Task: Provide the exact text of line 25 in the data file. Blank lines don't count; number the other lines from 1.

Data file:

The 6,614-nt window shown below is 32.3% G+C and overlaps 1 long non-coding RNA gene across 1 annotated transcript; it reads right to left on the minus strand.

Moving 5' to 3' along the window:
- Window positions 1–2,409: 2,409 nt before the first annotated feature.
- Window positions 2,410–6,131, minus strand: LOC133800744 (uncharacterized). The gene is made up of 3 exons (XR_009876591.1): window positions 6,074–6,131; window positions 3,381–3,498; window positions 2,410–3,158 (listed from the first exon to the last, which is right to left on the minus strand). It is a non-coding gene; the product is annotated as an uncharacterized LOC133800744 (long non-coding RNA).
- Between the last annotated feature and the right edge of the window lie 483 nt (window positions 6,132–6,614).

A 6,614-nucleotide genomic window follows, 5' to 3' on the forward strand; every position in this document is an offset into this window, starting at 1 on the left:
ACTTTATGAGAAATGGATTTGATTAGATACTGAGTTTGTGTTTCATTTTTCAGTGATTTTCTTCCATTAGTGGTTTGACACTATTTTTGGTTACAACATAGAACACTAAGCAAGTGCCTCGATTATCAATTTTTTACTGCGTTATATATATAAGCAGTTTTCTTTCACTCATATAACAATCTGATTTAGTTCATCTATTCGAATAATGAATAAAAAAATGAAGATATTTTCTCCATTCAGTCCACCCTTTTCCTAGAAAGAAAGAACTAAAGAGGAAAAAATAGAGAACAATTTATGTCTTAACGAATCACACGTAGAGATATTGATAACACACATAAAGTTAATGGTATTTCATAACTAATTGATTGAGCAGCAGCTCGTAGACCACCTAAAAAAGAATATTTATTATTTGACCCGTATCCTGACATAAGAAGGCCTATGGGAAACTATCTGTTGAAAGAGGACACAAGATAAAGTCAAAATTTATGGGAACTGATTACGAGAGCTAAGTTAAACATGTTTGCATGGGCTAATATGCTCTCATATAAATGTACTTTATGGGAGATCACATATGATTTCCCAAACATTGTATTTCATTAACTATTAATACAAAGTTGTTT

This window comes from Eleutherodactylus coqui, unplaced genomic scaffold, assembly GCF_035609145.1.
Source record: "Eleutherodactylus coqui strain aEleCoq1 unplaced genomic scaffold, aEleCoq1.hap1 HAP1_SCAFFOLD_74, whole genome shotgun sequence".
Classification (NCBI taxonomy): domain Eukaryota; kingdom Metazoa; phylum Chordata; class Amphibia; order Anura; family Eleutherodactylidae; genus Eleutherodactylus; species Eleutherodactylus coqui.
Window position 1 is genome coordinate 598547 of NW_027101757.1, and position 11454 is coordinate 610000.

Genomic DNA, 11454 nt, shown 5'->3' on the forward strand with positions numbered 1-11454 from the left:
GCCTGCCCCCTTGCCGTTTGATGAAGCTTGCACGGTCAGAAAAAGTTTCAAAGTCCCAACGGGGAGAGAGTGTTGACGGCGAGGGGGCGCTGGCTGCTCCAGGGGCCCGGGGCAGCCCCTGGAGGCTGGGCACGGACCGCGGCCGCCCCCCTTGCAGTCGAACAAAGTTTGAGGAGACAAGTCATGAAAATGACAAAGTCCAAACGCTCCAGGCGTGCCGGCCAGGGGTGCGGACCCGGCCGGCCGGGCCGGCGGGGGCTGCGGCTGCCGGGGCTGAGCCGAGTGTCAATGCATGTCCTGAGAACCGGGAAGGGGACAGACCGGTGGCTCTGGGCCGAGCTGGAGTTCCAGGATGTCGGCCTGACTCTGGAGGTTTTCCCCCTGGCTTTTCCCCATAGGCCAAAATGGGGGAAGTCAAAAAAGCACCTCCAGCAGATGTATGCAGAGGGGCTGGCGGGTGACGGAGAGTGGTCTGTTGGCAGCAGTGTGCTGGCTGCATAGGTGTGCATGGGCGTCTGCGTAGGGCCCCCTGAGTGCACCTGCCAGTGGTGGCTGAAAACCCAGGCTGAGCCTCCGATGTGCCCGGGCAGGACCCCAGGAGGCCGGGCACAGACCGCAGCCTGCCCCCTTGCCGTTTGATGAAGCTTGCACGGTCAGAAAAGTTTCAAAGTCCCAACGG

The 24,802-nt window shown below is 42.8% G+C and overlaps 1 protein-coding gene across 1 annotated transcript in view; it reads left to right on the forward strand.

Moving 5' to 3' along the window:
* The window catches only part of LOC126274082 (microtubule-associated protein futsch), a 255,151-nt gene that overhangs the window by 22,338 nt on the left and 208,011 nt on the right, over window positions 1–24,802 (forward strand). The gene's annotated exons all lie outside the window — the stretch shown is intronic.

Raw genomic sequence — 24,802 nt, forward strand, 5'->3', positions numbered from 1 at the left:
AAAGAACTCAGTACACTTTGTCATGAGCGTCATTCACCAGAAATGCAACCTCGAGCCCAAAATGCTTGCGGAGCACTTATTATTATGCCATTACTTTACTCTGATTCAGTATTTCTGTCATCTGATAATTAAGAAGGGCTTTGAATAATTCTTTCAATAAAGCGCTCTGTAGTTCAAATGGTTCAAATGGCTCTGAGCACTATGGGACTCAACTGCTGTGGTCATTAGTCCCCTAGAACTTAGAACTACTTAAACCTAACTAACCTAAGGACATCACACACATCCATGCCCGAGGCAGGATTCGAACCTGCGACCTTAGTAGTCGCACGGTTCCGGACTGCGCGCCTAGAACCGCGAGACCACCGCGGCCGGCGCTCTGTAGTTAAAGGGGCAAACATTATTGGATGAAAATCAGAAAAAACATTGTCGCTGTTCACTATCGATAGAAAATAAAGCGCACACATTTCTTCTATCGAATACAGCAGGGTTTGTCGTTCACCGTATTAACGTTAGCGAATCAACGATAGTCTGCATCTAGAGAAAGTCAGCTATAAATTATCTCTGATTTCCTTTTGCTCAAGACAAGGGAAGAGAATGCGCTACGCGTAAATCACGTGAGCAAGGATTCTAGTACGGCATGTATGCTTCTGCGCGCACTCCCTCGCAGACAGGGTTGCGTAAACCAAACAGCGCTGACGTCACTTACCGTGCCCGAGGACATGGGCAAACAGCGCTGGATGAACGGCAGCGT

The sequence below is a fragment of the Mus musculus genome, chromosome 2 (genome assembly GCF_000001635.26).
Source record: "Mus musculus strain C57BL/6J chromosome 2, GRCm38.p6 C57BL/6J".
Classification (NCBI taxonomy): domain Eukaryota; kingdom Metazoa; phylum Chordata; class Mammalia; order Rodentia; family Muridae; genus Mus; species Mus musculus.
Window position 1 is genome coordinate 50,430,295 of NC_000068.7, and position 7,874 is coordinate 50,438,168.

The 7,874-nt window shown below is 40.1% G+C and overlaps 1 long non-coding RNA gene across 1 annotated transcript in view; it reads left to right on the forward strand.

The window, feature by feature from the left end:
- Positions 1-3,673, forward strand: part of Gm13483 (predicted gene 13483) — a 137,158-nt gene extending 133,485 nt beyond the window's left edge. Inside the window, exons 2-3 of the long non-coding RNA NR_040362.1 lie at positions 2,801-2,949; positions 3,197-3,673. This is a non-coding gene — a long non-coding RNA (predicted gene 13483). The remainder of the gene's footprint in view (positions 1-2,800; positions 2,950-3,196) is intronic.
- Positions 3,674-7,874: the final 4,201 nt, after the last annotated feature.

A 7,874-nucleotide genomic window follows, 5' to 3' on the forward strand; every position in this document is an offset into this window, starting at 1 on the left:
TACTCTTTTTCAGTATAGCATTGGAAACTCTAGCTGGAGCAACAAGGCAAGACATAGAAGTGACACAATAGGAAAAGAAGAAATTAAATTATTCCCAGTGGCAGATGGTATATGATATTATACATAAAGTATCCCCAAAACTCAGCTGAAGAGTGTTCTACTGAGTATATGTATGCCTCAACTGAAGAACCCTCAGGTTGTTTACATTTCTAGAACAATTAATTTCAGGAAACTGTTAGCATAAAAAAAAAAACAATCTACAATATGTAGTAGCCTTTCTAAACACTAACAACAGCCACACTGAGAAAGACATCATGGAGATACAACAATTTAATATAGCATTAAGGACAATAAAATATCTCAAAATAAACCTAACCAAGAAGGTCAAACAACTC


- Positions 1-3,673, forward strand: part of Gm13483 (predicted gene 13483) — a 137,158-nt gene extending 133,485 nt beyond the window's left edge. Inside the window, exons 2-3 of the long non-coding RNA NR_040362.1 lie at positions 2,801-2,949; positions 3,197-3,673. This is a non-coding gene — a long non-coding RNA (predicted gene 13483). The remainder of the gene's footprint in view (positions 1-2,800; positions 2,950-3,196) is intronic.